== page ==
Some people just love a good challenge. But how about one that started in kindergarten and continued on through high school and college?
That’s exactly what Laura Ramirez has taken on. The junior majoring in mathematics at California State University, Dominguez Hills has struggled with math her entire academic life; and the difficulty it presents to her is precisely what she loves about it.
“I struggled a lot in math, but I like that,” said Ramirez, who hopes to teach algebra in a high school located in an underserved community, such as the South Los Angeles neighborhood she grew up in. “It makes me feel like if I struggle, then I can help students when I teach, to see how they struggle, because I went through that, too. So then, I’m not that perfect teacher who knows everything.”
She’ll undoubtedly also be empathetic about the challenges that getting a good start in college can pose.
Although achieving a 3.5 GPA and high honors at Animo South Los Angeles Charter High School—ranking 11 out of 108 of her peers—Ramirez scored below CSU Dominguez Hills’ admissions standards for the English placement (EPT) test and received a score on the entry-level mathematics (ELM) test that placed her in a conditional status for math remediation at the university. She had to figure out a solution to secure her spot in college.
“I googled CSUDH remedial courses for the summer. The first thing that came up was the Encounter to Excellence web page,” she said. “It’s really cool …all these opportunities if offers.”
Paz Oliverez, the student success coordinator of the Title V Encounter to Excellence (ETE) program pointed out that Ramirez is among the program’s target group of students who need up to two levels of remediation in both math and English—in Ramirez’ case, two levels for English and one level for math. Oliverez added that most ETE students complete one level of remediation in the summer and more than 90 percent successfully complete their second level of remedial math and English courses by the end of their first semester at CSU Dominguez Hills.
Prior to beginning her freshman year, Ramirez, a recipient of Cal and Pell Grants, completed one level of remedial English through the university’s Summer Bridge Academy (SBA)—a six-week preparatory component of ETE. It was a successful endeavor. In her freshman year, she went on to earn a B+ in the second level of remedial English, Developmental Reading (ENG 88), exceeding the minimum requirement to remain enrolled at the university.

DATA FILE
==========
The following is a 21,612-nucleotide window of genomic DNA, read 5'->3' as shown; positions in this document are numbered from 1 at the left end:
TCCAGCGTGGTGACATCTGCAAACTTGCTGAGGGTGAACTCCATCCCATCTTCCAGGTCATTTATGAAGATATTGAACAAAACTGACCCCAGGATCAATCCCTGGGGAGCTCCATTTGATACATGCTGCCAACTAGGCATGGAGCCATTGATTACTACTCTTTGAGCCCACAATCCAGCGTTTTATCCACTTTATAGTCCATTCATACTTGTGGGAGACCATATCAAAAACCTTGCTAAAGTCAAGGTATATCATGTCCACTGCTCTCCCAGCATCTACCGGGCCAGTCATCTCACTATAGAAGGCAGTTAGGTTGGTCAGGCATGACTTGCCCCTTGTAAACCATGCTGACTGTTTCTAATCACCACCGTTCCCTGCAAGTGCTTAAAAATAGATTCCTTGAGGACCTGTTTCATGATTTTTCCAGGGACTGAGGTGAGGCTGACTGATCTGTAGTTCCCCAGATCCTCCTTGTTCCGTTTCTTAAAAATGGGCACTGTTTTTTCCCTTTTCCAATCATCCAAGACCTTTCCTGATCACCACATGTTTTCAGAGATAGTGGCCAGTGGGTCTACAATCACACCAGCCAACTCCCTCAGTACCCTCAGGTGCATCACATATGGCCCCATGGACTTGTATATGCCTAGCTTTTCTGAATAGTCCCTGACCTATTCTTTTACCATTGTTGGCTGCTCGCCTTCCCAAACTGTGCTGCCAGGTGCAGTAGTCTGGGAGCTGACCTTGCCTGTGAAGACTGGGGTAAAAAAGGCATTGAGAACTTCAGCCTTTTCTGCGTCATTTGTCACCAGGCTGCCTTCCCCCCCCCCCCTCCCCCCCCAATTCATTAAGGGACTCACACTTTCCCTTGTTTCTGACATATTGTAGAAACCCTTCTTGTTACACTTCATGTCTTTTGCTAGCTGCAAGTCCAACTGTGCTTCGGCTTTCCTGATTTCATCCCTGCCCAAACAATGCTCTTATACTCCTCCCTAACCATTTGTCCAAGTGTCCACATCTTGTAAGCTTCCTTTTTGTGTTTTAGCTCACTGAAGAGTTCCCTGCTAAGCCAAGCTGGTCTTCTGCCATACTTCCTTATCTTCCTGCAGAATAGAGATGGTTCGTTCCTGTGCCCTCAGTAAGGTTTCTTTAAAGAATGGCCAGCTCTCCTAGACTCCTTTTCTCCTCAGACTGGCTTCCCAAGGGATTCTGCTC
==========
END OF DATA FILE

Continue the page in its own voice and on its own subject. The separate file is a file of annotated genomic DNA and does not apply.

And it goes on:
“Going through the remedial English courses … I learned how to write well,” Ramirez exclaimed, while beaming a broad smile.
Rapt with the challenge of math, she had a better edge in the subject. Coming in with an A grade from her high school calculus course, she was exempt from level-one remedial math, but still needed to take a hybrid remedial and college-level statistics course during her first fall at the university.
“I got an A, so I was really happy,” she recalled.
Ramirez hopes every incoming freshman who needs remediation can experience such positive outcomes.
“They have the option to join us in the [ETE] program. If they don’t want to, they can be a regular student, but they won’t have the support of peer mentors and advisers,” she noted.
The support continues through and even beyond remediation as the students—who are cohorted in the program—progress through their first and second years of college. For example, students are required to meet twice a week with ETE peer mentors and supplemental instructors (SI) for tutoring.
“My SIs were there in my math class and my English class, and they would listen to everything the professor would say,” said Ramirez, who is a member of the 2011 ETE cohort.
She went on to say that SIs often understand lecture material differently than students do and are able to help explain it during one-on-one and small group sessions.
The academic support is already proving to be effective. Since the ETE program began in 2010, the SBA group has persisted in academic progress at a rate of about 15 to 20 percent higher than their non-SBA peers, many of whom entered the university better prepared academically, according to Oliverez.